Judge Ben Saylor did not shave, from the time he received this DVD until the review was published.
A personal portrait of a political phenomenon.
In May 1968, Saul Landau was working in San Francisco public television when he received a call from Dr. Rene Vallejo, physician and confidante of Fidel Castro. The call was to invite Landau to Cuba to film a documentary about Castro. The resulting film, Fidel!, is a fascinating portrait of one of the 20th century's most interesting (not to mention controversial) historical figures.
Much of Fidel! follows the Cuban leader during a weeklong tour of the country's Oriente Province as he speaks with citizens and listens to their complaints about the country. We see him inspecting a factory and a construction site where a school is being built. We see him addressing a huge crowd on the 15th anniversary of the revolution. At one point, he even takes a turn at bat (and later on the pitcher's mound) during a game of baseball.
Landau intersperses other footage with the touring scenes, including clips from the guerilla war with Fulgencio Batista's forces. Newsreel footage is also included to lend context to the film. Editor Irving Saraf (who also served as cinematographer) deserves a mention here for his skillful job in weaving the various bits and pieces of the film together into a coherent and well-paced work.
The Castro that emerges from Landau's film is, politics aside, a charismatic and compelling personality. He gets right in there with the residents of the Oriente Province, who call him by his first name and touch him with the familiarity of a buddy. Castro jokes with them but also listens intently when they tell him of their problems. As a speaker, Castro is very articulate and direct with his language, and one of the benefits of watching him in this film is that we are not subjected to the full-length speeches he is known for giving. In seeing Castro discuss the revolution and what it means, I was reminded of the voiceover narration from Ernesto "Che" Guevara (played by Benicio Del Toro) in Steven Soderbergh's Che. (Side note: Watching Fidel! also gave me a greater appreciation for Demián Bichir's terrific performance as Castro in Soderbergh's film, to which Fidel! is an excellent companion piece.)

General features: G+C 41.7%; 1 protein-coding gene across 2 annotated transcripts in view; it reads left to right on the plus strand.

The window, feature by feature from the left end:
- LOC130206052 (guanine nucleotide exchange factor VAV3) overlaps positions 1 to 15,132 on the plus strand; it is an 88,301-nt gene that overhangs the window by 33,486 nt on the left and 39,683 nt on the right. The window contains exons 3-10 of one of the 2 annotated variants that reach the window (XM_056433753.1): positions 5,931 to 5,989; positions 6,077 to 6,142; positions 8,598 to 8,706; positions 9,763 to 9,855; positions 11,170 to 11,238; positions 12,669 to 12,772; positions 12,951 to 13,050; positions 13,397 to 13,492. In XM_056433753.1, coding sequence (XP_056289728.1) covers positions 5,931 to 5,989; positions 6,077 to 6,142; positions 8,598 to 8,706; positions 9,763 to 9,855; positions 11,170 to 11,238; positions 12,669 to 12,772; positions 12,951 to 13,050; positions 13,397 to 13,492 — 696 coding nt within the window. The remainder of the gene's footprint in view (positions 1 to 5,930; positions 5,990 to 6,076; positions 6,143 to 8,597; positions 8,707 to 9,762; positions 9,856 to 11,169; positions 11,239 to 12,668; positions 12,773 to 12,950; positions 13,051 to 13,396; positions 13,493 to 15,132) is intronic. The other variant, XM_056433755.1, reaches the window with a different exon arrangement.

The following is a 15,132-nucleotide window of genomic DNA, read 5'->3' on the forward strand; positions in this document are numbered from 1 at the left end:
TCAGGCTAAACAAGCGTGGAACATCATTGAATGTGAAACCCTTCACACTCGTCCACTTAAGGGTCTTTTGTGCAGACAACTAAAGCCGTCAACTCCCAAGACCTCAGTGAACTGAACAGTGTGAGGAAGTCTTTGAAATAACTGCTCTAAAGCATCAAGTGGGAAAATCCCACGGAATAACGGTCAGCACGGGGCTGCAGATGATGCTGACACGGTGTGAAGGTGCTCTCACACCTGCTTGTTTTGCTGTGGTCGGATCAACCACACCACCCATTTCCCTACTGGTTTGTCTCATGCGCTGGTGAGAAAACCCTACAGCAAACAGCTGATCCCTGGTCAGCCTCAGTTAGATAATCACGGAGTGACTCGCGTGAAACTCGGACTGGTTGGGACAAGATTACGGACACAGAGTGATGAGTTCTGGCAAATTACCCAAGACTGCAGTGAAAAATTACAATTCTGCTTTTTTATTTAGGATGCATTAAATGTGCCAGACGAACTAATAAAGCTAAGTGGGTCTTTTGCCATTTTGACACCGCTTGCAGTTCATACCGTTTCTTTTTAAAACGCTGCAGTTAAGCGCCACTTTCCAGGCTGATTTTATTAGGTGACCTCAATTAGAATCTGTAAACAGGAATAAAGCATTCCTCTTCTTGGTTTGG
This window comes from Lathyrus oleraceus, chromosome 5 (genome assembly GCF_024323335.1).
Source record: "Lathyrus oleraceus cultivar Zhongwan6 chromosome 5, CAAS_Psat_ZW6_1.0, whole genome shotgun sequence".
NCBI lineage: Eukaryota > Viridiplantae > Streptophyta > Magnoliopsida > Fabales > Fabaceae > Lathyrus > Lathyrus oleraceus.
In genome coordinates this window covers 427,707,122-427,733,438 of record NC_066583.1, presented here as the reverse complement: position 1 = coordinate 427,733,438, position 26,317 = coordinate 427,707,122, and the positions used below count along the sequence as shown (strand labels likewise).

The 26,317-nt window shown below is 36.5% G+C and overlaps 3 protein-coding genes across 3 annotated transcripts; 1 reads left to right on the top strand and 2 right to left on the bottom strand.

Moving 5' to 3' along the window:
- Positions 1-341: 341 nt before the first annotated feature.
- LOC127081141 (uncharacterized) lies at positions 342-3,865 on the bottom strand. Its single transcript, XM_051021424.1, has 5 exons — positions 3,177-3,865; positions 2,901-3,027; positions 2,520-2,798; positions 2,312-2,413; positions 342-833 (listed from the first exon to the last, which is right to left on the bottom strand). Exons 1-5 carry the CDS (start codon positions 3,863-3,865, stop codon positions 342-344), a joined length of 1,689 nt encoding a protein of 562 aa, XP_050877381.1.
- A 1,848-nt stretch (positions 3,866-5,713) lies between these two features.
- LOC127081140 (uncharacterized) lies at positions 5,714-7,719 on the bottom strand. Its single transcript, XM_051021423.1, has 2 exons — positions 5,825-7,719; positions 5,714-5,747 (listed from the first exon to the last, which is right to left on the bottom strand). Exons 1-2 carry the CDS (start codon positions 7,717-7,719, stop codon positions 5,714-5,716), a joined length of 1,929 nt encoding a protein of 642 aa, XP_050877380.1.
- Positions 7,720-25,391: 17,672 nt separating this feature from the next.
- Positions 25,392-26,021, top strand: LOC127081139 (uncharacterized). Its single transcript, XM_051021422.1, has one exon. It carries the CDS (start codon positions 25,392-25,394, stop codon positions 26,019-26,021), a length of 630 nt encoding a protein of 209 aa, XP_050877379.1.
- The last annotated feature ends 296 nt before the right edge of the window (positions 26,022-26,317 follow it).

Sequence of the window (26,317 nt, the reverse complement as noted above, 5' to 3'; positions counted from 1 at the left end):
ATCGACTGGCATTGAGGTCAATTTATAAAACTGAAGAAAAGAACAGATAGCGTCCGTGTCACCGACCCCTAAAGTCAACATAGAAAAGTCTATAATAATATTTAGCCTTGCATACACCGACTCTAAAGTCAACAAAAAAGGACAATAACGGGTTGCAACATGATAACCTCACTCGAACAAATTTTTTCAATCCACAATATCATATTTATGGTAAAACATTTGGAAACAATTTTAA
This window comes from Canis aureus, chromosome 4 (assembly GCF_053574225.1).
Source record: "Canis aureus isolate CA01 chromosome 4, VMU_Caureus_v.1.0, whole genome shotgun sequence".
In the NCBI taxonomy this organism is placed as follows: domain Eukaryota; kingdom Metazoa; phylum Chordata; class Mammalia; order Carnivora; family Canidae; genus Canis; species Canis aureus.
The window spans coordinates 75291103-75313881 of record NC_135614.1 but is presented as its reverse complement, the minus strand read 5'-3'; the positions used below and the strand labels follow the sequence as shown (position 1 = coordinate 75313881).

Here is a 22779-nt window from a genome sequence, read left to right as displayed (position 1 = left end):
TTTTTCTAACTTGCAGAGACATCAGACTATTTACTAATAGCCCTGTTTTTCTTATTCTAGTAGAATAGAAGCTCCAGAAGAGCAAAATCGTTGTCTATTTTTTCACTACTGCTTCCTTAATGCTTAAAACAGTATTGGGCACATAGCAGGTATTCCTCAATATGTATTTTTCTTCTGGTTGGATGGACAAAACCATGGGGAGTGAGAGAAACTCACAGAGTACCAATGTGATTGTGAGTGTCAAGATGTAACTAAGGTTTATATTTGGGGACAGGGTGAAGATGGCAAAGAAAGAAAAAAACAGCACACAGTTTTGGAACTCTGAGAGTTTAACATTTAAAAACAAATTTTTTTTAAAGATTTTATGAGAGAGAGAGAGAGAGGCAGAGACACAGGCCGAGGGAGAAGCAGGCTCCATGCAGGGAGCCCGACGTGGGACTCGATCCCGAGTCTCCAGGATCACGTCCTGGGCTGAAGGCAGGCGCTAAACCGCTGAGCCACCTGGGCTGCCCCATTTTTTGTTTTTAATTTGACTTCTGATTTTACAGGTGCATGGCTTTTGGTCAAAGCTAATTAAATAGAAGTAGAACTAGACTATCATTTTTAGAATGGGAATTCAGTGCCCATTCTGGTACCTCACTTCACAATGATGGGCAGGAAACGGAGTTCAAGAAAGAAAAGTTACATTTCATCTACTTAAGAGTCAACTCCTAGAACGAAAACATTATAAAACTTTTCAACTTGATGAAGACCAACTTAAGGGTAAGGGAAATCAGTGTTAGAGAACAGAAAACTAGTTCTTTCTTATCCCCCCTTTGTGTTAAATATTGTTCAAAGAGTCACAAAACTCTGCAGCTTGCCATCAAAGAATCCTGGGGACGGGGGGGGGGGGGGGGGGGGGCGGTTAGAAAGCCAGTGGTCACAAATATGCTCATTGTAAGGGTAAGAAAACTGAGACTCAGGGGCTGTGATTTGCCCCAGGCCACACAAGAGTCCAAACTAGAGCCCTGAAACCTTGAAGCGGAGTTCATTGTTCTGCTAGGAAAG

Going into Fidel!, I was worried that the film would be little more than propaganda, considering that it was made with Castro's consent and cooperation. Much of the film however, simply presents Castro and his views with a sort of take it or leave it attitude. I suppose some viewers could quibble about the scant runtime spent on such events as the Bay of Pigs invasion and the missile crisis, but these events also took place several years before this film was made, and Landau's focus is on the man and his country, and not so much their relationship with the United States.
Landau is also not afraid to allow disenchanted Cuban citizens to speak their minds. One interviewee tells Landau, "Instead of going forward, we're going backwards." Several others express their dissatisfaction with Castro's regime. Landau even visits a camp housing political prisoners and interviews some of the inmates.
Unsurprisingly, the technical quality of Fidel! isn't the best; the image is faded and has many flaws (the film was shot on 16mm), and the sound isn't exactly overpowering either. Nonetheless, this presentation is decent given what Provocateur and Microcinema International likely had to work with. The film is in Spanish, with English subtitles burned on the screen.
For extras, there is a feature commentary with Landau and film critic Hannah Eaves, wherein the latter interviews the former. Much of the conversation is about Castro and Cuba in general, although the process of making the film is discussed as well. Landau's own views on Castro become clearer over the commentary, and, without belaboring the point, do not display the relative objectivity of the film. Up next is a 1974 short film called "Fidel + Cuba" that runs about 24 minutes. Landau is one of four credited filmmakers here, and the film consists largely of additional footage of Castro mingling with Cubans along with an interview the leader gives to an off-camera questioner. While a little more dry than the main event due to the interview clips, "Fidel + Cuba" is nonetheless a fine companion piece to Fidel!. Also included is an 11-minute interview with Landau, where he talks about the film and gives his opinions about Castro and Cuba today. An insert is also included with the DVD with an excerpt from Landau's production diary.
For anyone interested in Fidel Castro and Cuban history, Fidel! is a must-see, and Provocateur and Microcinema's DVD presentation does a solid job of enhancing the feature.
While the man himself continues to divide opinion, Fidel! is not
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